Oregon Beer is Going WILD

The Facebook page of a local brewery lit up with condemnations: Loyal beer drinkers said the brewers were greedy “sellouts.” Some fans threatened to boycott the brand. One declared he would stop wearing a T-shirt promoting the beer.

What did the brewers do to provoke such a backlash? Change the hops or yeast? Abandon a favorite ale recipe? No, the furor erupted after 10 Barrel Brewing announced last month that it was being bought by the world’s largest brewer, Anheuser-Busch InBev, which to the horror of craft-beer enthusiasts, makes Budweiser and Bud Light.

The acquisition was another example of mega-brewers trying to counter declining sales by tapping into the growth of small craft breweries. And it drew the ire of devoted customers who blasted the corporation as an enemy of the craft beer industry and “the worst guys in the game.”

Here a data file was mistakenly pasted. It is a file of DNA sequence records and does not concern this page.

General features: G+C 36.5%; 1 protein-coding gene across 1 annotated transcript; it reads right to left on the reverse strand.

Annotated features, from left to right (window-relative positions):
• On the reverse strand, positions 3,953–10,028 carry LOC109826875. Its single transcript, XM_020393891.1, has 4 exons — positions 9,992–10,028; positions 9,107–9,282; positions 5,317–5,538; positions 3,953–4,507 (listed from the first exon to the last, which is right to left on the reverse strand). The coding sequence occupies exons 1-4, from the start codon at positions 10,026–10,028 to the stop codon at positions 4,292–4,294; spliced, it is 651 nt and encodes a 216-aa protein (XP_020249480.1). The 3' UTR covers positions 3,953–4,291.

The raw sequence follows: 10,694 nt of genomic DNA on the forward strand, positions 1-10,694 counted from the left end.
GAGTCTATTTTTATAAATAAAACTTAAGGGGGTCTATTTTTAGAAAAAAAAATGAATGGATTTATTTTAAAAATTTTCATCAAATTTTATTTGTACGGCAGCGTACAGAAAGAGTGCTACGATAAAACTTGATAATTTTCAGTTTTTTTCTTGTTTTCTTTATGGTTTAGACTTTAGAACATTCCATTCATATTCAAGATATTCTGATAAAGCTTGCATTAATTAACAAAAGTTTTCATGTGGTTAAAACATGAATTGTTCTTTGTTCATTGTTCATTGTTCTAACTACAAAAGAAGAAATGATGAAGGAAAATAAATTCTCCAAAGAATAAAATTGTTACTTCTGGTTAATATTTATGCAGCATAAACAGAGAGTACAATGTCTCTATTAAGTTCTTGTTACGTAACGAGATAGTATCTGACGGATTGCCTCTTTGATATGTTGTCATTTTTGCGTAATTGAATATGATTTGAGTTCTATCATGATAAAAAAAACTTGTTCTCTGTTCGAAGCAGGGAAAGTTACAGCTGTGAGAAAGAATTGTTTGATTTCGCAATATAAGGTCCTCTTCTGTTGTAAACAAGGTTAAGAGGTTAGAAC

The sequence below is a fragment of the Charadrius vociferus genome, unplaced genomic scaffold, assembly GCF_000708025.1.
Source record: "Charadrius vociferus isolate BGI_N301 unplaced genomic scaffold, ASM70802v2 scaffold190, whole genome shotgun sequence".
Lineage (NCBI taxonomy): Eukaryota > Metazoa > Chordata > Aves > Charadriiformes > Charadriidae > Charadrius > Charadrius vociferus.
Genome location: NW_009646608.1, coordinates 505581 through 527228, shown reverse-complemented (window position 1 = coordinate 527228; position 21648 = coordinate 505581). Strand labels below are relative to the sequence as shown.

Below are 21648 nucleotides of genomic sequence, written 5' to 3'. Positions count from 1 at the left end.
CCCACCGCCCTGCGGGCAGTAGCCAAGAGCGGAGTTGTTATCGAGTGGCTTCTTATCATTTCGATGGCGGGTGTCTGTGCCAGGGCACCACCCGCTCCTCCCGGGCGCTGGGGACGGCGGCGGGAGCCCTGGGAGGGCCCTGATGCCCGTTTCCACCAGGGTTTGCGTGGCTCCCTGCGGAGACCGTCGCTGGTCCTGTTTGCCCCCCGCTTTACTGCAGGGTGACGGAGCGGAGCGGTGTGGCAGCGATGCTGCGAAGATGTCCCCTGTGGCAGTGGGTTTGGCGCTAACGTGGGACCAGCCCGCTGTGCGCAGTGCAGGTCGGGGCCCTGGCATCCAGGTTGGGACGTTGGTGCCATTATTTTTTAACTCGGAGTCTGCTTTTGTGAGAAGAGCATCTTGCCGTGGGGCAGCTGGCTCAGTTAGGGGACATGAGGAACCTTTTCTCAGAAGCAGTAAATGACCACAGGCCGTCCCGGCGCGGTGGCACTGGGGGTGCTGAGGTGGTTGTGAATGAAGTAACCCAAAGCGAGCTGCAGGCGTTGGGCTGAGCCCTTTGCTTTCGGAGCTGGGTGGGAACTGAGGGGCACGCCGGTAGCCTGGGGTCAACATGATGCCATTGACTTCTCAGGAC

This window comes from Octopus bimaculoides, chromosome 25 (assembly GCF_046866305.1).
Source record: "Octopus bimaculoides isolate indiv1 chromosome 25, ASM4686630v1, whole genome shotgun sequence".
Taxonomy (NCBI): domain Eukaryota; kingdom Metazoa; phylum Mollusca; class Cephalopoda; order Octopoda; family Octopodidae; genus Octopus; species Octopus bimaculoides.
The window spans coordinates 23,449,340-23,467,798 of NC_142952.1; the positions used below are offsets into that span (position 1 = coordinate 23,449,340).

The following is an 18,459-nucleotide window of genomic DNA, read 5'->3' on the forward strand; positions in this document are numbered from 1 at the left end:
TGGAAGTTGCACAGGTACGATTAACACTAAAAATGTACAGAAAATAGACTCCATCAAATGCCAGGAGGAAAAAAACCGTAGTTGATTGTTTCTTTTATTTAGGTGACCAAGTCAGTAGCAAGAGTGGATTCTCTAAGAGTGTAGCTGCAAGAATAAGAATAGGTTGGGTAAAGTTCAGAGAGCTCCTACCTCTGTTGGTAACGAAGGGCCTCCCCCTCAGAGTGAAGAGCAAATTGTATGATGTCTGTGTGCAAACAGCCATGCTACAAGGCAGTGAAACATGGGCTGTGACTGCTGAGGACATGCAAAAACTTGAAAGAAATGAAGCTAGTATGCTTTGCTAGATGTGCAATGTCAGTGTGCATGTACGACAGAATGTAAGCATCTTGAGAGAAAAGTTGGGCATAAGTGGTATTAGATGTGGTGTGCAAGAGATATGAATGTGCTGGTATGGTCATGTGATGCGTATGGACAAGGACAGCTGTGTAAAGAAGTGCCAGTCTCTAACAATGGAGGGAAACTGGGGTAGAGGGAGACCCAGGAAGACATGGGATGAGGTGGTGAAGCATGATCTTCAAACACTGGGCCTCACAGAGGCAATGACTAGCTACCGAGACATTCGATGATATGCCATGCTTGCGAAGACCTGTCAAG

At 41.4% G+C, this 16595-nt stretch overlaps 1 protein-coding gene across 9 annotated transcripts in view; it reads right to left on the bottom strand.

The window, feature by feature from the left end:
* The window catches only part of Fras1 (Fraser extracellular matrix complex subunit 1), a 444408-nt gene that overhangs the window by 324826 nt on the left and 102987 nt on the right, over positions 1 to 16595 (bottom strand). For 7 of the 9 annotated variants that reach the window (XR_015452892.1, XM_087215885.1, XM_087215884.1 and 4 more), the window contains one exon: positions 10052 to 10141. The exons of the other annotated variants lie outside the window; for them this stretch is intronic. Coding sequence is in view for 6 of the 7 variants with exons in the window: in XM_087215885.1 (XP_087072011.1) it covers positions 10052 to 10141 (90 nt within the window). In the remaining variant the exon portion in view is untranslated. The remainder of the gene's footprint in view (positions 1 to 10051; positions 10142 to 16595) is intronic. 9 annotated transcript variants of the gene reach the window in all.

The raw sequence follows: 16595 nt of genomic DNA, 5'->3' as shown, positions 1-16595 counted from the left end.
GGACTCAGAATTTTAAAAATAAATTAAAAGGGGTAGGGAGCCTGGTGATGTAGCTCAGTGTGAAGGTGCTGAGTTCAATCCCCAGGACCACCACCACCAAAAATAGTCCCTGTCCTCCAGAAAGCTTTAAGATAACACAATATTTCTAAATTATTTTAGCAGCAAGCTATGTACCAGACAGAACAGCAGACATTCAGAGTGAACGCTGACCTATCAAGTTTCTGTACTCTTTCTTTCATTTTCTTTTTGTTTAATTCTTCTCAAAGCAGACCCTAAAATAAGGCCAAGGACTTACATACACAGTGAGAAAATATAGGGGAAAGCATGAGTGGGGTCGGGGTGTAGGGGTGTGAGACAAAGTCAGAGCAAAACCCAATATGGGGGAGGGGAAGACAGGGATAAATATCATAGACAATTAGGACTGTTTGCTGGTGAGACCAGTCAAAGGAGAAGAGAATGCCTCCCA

People in and around Bend take their beer seriously. Since its first craft brewery opened in 1988, this city of 80,000 has grown from a struggling timber town to a trendy destination featuring skiing, golf, fly fishing and mountain biking, all of which can be capped off at the end of the day with a fine, locally brewed craft beer.

The city and the surrounding area now claim nearly 30 breweries, many with owners looking for fulfillment in the beer, not the bottom line.

The owners of 10 Barrel, twin brothers Chris and Jeremy Cox and Garrett Wales, say Anheuser-Busch was already handling their distribution. The idea of selling their operation came up over a few beers.

Read more about Oregon Beer, craft beers and sales to major brewers who are suffering declining sales

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